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Tuesday, April 23, 2024
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Gov. Tony Evers delivers his 2024 State of the State address in the Wisconsin State Capitol building on Jan. 23, 2024.

Evers signs child care tax relief, vetoes 3 other Republican tax cut proposals

Democratic Gov. Tony Evers approved a Republican-led tax bill to expand Wisconsin’s child and dependent tax credit after vetoing three other GOP-led tax bills.

Democratic Gov. Tony Evers approved a Republican-led tax bill to expand Wisconsin’s child and dependent tax credit Monday after vetoing three income tax bills. 

The law will allow eligible taxpayers to claim 100% of their federal credit, whereas the previous law allowed them to claim state credit equal to 50%. Tax credit will increase for one child or dependent to $10,000 or for two or more children or dependents to $20,000. 

The average filer will save around $656, according to the Legislative Fiscal Bureau, 

Evers in a press release Monday said the bill, which received bipartisan support in the Legislature, “will go a long way toward defraying yearly family expenses on child care, giving Wisconsinites some breathing room in their household budgets and making sure our kids have the early support and care they need.”

However, Evers said Wisconsin still needs “urgent, long-term investments” to further reduce child care costs. He urged Republican lawmakers to fund Child Care Counts, a pandemic-era aid program for child care providers that Republicans refused to fund in the latest two-year state budget. 

Evers provided a $170 million funding boost in October 2023 to extend the program through June.

“Republican legislators remain on the clock to make the meaningful investments necessary to prevent the collapse of our child care industry,” Evers said. “I will work with anyone from either side of the aisle who’s ready to work together to get this done.”  

What bills were vetoed?

Evers has recently vetoed three Republican-led income tax bills that would expand the second-lowest income tax bracket, increase married couples’ tax credit and exempt state taxes on most retirement income. 

The vetoed bills would have enacted tax cuts from a variety of ways:

The largest tax cut bill proposed by Republicans would have increased Wisconsin's second-lowest income tax bracket. Currently, the bracket consists of individuals earning from $14,320 to $28,640 and married couples earning $19,090 to $38,190.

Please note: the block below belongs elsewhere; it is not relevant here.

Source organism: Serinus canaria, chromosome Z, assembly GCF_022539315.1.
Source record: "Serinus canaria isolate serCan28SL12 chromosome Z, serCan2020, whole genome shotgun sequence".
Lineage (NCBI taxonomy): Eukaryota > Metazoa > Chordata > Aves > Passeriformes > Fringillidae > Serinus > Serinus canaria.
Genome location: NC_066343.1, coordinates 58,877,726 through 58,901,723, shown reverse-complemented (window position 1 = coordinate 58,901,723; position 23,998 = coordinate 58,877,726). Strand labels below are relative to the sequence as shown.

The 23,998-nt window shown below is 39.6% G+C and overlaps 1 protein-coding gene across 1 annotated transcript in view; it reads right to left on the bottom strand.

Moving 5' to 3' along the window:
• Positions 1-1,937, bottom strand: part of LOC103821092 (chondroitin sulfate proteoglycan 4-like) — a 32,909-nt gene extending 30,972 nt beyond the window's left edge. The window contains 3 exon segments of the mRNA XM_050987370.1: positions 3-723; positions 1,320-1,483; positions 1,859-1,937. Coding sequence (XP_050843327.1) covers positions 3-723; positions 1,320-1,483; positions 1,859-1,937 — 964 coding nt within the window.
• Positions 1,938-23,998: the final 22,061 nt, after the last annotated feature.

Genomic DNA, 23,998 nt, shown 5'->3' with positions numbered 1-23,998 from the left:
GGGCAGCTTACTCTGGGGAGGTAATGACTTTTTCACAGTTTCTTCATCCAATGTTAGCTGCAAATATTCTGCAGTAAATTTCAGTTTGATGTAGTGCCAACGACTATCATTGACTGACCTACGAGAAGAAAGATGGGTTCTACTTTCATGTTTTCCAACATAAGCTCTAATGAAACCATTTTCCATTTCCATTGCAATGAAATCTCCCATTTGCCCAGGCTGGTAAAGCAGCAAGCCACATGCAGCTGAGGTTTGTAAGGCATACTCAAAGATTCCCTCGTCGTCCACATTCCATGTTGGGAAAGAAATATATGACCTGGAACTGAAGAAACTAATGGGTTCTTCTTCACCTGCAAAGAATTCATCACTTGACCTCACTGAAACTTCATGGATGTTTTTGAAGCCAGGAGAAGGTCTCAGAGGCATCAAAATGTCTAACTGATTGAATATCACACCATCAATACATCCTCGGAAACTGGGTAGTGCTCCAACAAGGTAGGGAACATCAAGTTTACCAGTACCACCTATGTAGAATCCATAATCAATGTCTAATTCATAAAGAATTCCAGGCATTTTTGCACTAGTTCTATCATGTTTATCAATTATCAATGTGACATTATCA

The proposed tax bracket expansion would cover people making up to $112,500 and married couples making up to $150,000. People added into the tax bracket would pay 4.4% instead of 5.3% in state taxes. 

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Another plan would increase the maximum credit from $480 to $870, for which married people filing joint income tax returns may claim equal to 3% of income tax credit from their earned income. The spouse with the lower income would then have the maximum credit of $870.

The final bill would cut taxes for retired people ages 65 and older. The first $75,000 of retirement income subject to taxes and the first $150,000 for married couples would be excluded . 

Under the current law, the amount is up to $5,000 of payments or disruptions, with eligibility requiring the income to be under $15,000 or $30,000 if married. This bill would have cut $1,582, according to the Wisconsin Public Radio.

“If enacted, [the bills] would set Wisconsin into a path toward insolvency, leaving the state unable to meet basic duties to provide adequate funding for programs and services provided by the state,” Evers said in a statement on March 1.

Evers said tax cuts he approved during his term have benefited middle-class taxpayers, with 65% of the relief going to taxpayers with incomes below $150,000 per year.

But Assembly Speaker Robin Vos, R-Rochester, said in a statement last week Evers is not supporting middle and lower income taxpayers in the state as well as retirees.

Evers vetoed similar middle-class tax proposals from Republicans in July because they awarded the largest tax cuts to Wisconsin’s wealthiest.

“Despite repeated opportunities provided by Legislative Republicans, Governor Evers refuses to support tax cuts that directly benefit the middle class, even when using defined parameters on what he deems as middle class,” Vos’ statement said

Wisconsin's budget surplus tug-of-war

Wisconsin’s budget surplus is estimated to be more than $3 billion at the beginning of the next budget cycle in 2025. 

The bipartisan child care tax credit is estimated to cost Wisconsin about $70 million, according to Wisconsin Public Radio. With the other bills vetoed, the majority of the state's surplus will stay untouched. If enacted, the Republican tax cuts would have used a sizable slice of the budget surplus on tax cuts, including for people making more than $300,000 per year. 

The three bills combined would have cost Wisconsin around $1.4 billion per year, according to WPR.

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